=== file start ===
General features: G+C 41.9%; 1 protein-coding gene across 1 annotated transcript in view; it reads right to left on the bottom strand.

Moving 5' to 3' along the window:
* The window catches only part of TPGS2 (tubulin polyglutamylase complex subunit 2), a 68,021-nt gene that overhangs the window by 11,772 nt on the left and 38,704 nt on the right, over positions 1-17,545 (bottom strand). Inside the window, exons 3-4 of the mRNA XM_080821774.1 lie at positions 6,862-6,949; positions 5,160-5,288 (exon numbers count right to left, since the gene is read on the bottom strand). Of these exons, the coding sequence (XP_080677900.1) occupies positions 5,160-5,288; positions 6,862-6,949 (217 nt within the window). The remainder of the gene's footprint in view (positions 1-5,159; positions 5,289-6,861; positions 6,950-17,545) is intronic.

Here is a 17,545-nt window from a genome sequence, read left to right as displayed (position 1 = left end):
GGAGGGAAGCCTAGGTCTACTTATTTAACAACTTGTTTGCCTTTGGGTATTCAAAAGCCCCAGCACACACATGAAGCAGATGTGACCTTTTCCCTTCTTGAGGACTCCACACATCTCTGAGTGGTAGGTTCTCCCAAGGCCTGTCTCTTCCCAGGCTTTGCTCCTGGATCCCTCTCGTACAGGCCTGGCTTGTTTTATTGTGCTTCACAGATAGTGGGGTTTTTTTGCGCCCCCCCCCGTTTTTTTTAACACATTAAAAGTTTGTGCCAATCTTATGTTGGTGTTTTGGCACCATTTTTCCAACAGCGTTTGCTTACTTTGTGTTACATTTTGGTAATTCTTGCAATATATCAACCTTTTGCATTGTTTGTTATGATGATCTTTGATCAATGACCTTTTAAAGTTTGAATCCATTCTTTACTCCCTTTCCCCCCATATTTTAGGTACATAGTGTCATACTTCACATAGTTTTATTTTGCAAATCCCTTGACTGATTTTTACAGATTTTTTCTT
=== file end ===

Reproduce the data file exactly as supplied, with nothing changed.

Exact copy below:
General features: G+C 41.9%; 1 protein-coding gene across 1 annotated transcript in view; it reads right to left on the bottom strand.

Moving 5' to 3' along the window:
* The window catches only part of TPGS2 (tubulin polyglutamylase complex subunit 2), a 68,021-nt gene that overhangs the window by 11,772 nt on the left and 38,704 nt on the right, over positions 1-17,545 (bottom strand). Inside the window, exons 3-4 of the mRNA XM_080821774.1 lie at positions 6,862-6,949; positions 5,160-5,288 (exon numbers count right to left, since the gene is read on the bottom strand). Of these exons, the coding sequence (XP_080677900.1) occupies positions 5,160-5,288; positions 6,862-6,949 (217 nt within the window). The remainder of the gene's footprint in view (positions 1-5,159; positions 5,289-6,861; positions 6,950-17,545) is intronic.

Here is a 17,545-nt window from a genome sequence, read left to right as displayed (position 1 = left end):
GGAGGGAAGCCTAGGTCTACTTATTTAACAACTTGTTTGCCTTTGGGTATTCAAAAGCCCCAGCACACACATGAAGCAGATGTGACCTTTTCCCTTCTTGAGGACTCCACACATCTCTGAGTGGTAGGTTCTCCCAAGGCCTGTCTCTTCCCAGGCTTTGCTCCTGGATCCCTCTCGTACAGGCCTGGCTTGTTTTATTGTGCTTCACAGATAGTGGGGTTTTTTTGCGCCCCCCCCCGTTTTTTTTAACACATTAAAAGTTTGTGCCAATCTTATGTTGGTGTTTTGGCACCATTTTTCCAACAGCGTTTGCTTACTTTGTGTTACATTTTGGTAATTCTTGCAATATATCAACCTTTTGCATTGTTTGTTATGATGATCTTTGATCAATGACCTTTTAAAGTTTGAATCCATTCTTTACTCCCTTTCCCCCCATATTTTAGGTACATAGTGTCATACTTCACATAGTTTTATTTTGCAAATCCCTTGACTGATTTTTACAGATTTTTTCTT